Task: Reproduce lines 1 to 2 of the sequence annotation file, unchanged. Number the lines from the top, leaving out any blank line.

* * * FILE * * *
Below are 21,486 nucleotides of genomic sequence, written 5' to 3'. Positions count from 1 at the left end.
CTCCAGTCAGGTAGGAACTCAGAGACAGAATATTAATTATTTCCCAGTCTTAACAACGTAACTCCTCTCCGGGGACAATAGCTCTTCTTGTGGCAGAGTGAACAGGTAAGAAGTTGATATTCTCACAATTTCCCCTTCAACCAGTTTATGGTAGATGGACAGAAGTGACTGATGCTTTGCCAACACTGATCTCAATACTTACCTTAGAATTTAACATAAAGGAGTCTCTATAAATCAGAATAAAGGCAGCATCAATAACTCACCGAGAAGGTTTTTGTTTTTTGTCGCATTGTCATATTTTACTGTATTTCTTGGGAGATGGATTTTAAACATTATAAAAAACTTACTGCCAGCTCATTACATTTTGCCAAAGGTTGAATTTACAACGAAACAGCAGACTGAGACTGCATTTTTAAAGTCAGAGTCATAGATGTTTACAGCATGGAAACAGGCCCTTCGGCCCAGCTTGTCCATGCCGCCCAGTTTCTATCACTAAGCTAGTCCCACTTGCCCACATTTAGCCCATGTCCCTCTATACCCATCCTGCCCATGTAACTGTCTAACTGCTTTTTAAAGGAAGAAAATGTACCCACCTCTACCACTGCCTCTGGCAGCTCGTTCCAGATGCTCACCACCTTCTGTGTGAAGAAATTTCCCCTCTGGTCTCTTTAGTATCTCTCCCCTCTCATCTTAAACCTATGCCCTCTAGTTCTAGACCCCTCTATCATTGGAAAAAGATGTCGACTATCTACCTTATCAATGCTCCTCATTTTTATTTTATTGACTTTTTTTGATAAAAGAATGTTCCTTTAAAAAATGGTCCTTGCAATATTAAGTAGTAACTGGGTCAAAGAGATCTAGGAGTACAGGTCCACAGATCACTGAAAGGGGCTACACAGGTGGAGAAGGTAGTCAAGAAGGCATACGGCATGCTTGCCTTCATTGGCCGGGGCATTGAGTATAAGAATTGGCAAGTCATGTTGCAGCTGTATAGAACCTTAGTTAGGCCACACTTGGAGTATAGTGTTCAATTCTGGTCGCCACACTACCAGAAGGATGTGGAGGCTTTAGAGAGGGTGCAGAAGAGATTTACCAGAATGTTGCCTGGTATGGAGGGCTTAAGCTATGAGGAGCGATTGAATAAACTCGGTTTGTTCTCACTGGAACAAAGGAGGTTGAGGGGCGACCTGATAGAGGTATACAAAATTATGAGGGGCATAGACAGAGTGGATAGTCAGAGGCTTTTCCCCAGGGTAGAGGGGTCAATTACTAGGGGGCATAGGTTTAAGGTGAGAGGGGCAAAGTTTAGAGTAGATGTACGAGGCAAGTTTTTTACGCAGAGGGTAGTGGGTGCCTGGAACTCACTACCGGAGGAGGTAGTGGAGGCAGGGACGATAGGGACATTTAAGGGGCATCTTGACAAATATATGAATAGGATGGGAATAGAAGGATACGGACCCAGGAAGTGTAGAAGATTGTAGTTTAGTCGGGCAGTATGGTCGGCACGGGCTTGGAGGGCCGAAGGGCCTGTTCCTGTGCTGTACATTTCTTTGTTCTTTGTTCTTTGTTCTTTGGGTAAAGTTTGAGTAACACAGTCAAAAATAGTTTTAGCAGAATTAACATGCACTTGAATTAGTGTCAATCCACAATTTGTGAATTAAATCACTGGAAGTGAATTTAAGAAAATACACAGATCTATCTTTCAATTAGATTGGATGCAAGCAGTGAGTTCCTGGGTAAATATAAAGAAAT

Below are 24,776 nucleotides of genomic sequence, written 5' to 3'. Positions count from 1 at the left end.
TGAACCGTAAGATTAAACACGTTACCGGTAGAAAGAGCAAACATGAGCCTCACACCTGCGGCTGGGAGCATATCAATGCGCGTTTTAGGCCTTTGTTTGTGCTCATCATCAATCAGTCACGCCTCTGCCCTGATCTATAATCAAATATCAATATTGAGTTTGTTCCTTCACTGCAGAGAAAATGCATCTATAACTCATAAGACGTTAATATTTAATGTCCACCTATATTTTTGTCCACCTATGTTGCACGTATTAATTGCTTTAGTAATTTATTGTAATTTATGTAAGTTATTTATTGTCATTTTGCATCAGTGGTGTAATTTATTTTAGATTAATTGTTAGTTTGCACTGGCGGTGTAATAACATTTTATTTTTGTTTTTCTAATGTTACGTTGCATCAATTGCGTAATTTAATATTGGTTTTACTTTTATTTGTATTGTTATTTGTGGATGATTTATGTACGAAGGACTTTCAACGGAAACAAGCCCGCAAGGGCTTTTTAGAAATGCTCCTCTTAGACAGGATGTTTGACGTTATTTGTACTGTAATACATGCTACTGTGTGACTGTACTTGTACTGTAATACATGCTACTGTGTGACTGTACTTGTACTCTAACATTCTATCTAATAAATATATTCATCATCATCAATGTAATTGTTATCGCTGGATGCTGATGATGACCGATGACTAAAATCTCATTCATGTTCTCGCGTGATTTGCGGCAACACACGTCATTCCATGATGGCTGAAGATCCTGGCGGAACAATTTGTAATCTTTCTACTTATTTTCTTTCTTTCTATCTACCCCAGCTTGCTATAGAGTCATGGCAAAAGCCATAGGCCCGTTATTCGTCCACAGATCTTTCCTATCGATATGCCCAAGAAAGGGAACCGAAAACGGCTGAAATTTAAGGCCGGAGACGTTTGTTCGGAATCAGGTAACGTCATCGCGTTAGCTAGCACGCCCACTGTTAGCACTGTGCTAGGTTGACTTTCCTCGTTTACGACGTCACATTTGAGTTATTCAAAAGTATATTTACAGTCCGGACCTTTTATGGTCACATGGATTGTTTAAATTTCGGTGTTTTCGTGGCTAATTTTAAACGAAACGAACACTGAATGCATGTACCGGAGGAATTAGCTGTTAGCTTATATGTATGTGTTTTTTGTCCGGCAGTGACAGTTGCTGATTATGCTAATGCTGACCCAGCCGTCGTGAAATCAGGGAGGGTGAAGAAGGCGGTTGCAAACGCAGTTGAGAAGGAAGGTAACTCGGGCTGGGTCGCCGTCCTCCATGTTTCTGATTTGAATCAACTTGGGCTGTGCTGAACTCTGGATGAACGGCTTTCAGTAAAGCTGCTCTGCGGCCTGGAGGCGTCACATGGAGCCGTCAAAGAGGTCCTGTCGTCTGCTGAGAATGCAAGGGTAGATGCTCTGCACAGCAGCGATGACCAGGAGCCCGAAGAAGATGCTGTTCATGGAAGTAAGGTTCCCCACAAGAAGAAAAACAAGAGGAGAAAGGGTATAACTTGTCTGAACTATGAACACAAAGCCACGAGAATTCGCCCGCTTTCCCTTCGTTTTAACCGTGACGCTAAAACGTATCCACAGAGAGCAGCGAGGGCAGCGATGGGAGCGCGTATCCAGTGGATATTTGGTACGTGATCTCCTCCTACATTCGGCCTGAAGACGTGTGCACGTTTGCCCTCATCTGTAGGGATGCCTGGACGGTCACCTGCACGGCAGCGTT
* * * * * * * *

Below are 21,486 nucleotides of genomic sequence, written 5' to 3'. Positions count from 1 at the left end.
CTCCAGTCAGGTAGGAACTCAGAGACAGAATATTAATTATTTCCCAGTCTTAACAACGTAACTCCTCTCCGGGGACAATAGCTCTTCTTGTGGCAGAGTGAACAGGTAAGAAGTTGATATTCTCACAATTTCCCCTTCAACCAGTTTATGGTAGATGGACAGAAGTGACTGATGCTTTGCCAACACTGATCTCAATACTTACCTTAGAATTTAACATAAAGGAGTCTCTATAAATCAGAATAAAGGCAGCATCAATAACTCACCGAGAAGGTTTTTGTTTTTTGTCGCATTGTCATATTTTACTGTATTTCTTGGGAGATGGATTTTAAACATTATAAAAAACTTACTGCCAGCTCATTACATTTTGCCAAAGGTTGAATTTACAACGAAACAGCAGACTGAGACTGCATTTTTAAAGTCAGAGTCATAGATGTTTACAGCATGGAAACAGGCCCTTCGGCCCAGCTTGTCCATGCCGCCCAGTTTCTATCACTAAGCTAGTCCCACTTGCCCACATTTAGCCCATGTCCCTCTATACCCATCCTGCCCATGTAACTGTCTAACTGCTTTTTAAAGGAAGAAAATGTACCCACCTCTACCACTGCCTCTGGCAGCTCGTTCCAGATGCTCACCACCTTCTGTGTGAAGAAATTTCCCCTCTGGTCTCTTTAGTATCTCTCCCCTCTCATCTTAAACCTATGCCCTCTAGTTCTAGACCCCTCTATCATTGGAAAAAGATGTCGACTATCTACCTTATCAATGCTCCTCATTTTTATTTTATTGACTTTTTTTGATAAAAGAATGTTCCTTTAAAAAATGGTCCTTGCAATATTAAGTAGTAACTGGGTCAAAGAGATCTAGGAGTACAGGTCCACAGATCACTGAAAGGGGCTACACAGGTGGAGAAGGTAGTCAAGAAGGCATACGGCATGCTTGCCTTCATTGGCCGGGGCATTGAGTATAAGAATTGGCAAGTCATGTTGCAGCTGTATAGAACCTTAGTTAGGCCACACTTGGAGTATAGTGTTCAATTCTGGTCGCCACACTACCAGAAGGATGTGGAGGCTTTAGAGAGGGTGCAGAAGAGATTTACCAGAATGTTGCCTGGTATGGAGGGCTTAAGCTATGAGGAGCGATTGAATAAACTCGGTTTGTTCTCACTGGAACAAAGGAGGTTGAGGGGCGACCTGATAGAGGTATACAAAATTATGAGGGGCATAGACAGAGTGGATAGTCAGAGGCTTTTCCCCAGGGTAGAGGGGTCAATTACTAGGGGGCATAGGTTTAAGGTGAGAGGGGCAAAGTTTAGAGTAGATGTACGAGGCAAGTTTTTTACGCAGAGGGTAGTGGGTGCCTGGAACTCACTACCGGAGGAGGTAGTGGAGGCAGGGACGATAGGGACATTTAAGGGGCATCTTGACAAATATATGAATAGGATGGGAATAGAAGGATACGGACCCAGGAAGTGTAGAAGATTGTAGTTTAGTCGGGCAGTATGGTCGGCACGGGCTTGGAGGGCCGAAGGGCCTGTTCCTGTGCTGTACATTTCTTTGTTCTTTGTTCTTTGTTCTTTGGGTAAAGTTTGAGTAACACAGTCAAAAATAGTTTTAGCAGAATTAACATGCACTTGAATTAGTGTCAATCCACAATTTGTGAATTAAATCACTGGAAGTGAATTTAAGAAAATACACAGATCTATCTTTCAATTAGATTGGATGCAAGCAGTGAGTTCCTGGGTAAATATAAAGAAAT